Never think that opera is so rarified an entertainment that it doesn’t deal with the realities of life. It does. And Tchaikovsky’s Queen of Spades, which has just opened at Covent Garden in a production by the “happening” Norwegian director Stefan Herheim, is a case in point.
Essentially this is a piece of Gothic horror fantasy complete with ghost. But at the same time it’s about a man destroyed by gambling, a persistent theme in classic Russian literature (the story here is by Pushkin): gambling as a self-annihilating, all-encompassing addiction.
In Tchaikovsky’s score you get a vivid sense of how addiction builds: the music is neurotic, feverish, obsessive, with an endlessly repeating motto theme that represents a secret trick for winning at the gaming tables. And at Covent Garden the neurosis is observed with visceral intensity under Antonio Pappano, who conducts an orchestra on top form, and a powerful cast led by Latvian tenor Aleksandrs Antonenko (an unlovely, raw but thrilling voice) as Herman the gambler, Dutch soprano Eva-Maria Westbroek (a Covent Garden favourite in heavy-hitting roles) as Liza the love object, and treasured veteran Felicity Palmer reprising one of her specialities, the Old Countess who holds the secret of the cards.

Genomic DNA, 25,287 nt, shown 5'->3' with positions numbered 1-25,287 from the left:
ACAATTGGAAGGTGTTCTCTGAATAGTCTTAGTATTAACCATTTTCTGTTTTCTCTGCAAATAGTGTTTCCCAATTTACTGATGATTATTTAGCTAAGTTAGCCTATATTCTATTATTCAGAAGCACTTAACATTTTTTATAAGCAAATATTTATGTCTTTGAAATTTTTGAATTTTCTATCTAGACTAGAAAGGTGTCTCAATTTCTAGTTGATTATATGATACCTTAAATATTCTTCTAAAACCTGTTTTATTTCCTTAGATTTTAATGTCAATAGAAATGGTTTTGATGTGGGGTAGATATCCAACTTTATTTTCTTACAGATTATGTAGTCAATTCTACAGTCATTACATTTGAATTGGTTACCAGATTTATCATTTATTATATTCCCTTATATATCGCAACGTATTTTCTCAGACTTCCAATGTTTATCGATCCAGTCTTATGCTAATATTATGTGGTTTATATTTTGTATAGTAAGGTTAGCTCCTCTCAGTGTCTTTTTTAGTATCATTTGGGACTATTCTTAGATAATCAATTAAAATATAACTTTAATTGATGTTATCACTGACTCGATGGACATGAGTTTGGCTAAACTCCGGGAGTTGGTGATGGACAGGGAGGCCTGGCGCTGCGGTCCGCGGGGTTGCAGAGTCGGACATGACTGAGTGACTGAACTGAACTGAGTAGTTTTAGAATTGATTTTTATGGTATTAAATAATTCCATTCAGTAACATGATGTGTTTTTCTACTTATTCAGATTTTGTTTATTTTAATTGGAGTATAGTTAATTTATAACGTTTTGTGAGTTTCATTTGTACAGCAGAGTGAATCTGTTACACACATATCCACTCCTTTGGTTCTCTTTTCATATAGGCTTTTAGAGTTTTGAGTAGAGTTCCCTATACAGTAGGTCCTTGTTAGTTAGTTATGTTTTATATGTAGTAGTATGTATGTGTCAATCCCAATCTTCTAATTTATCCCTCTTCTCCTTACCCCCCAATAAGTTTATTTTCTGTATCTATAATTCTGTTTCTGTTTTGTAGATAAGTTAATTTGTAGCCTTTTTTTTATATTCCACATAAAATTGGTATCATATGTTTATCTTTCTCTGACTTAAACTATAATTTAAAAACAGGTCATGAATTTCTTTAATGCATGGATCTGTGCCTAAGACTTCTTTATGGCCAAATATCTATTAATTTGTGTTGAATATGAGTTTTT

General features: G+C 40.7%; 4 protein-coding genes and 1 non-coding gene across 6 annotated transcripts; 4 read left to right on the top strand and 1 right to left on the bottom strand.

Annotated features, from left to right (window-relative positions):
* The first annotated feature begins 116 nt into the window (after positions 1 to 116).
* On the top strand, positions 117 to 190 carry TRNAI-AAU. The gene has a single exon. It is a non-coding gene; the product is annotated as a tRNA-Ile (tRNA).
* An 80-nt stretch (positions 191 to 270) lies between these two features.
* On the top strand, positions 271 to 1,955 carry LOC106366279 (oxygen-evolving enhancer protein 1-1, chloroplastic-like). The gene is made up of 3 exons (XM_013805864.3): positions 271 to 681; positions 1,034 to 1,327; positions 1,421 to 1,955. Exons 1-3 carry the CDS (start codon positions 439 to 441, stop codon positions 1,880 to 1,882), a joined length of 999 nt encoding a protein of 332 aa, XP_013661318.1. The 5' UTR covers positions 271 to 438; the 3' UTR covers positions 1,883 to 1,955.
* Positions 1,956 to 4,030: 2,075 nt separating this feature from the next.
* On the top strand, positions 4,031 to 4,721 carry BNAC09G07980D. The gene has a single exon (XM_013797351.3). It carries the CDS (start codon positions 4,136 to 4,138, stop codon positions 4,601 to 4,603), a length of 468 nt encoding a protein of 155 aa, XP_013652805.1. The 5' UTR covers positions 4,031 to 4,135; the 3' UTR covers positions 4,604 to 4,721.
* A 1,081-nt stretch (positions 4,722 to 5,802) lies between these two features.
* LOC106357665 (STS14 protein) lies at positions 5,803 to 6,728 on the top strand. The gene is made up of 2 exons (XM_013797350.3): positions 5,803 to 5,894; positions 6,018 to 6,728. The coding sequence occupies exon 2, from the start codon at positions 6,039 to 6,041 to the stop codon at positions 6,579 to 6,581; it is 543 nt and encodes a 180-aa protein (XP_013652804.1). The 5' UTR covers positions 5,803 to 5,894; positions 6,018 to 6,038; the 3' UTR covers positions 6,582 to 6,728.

But the production is another matter. It looks good, it’s interesting, it’s well-presented. But it hijacks the original material with an imposed idea that Queen of Spades is a confessional piece in which Tchaikovsky speaks the otherwise unspeakable truths of his own life. Truths that have nothing to do with gambling, but concern the way he was driven to mental breakdown and perhaps (it remains unproven) suicide by social pressure to deny his homosexuality.
Now, it’s a fact that Tchaikovsky was gay, a fact that he suffered for it (as gay people still do in Russia), and hard to deny that his suffering fed into his music. But a specific connection between the composer’s suppressed sexuality and the narrative of Queen of Spades I don’t see. And Stefan Herheim’s efforts to prove the point are unconvincing, strive though he does by setting the entire action in Tchaikovsky’s apartment, with Tchaikovsky present as a character throughout – supposedly composing the piece as the audience experience it.
Everyone onstage is dressed in variants on Tchaikovsky’s 19th-century suit, to show they’re aspects of himself. And the male chorus – who are head-to-toe Tchaikovsky clones – come on with glasses of the poisoned water that it’s said he drank to end his life. We get the message loud and clear, but it remains a message without substance. Queen of Spades is not the story of Tchaikovsky, and a staging that insists it is can only be perverse. However nicely done.
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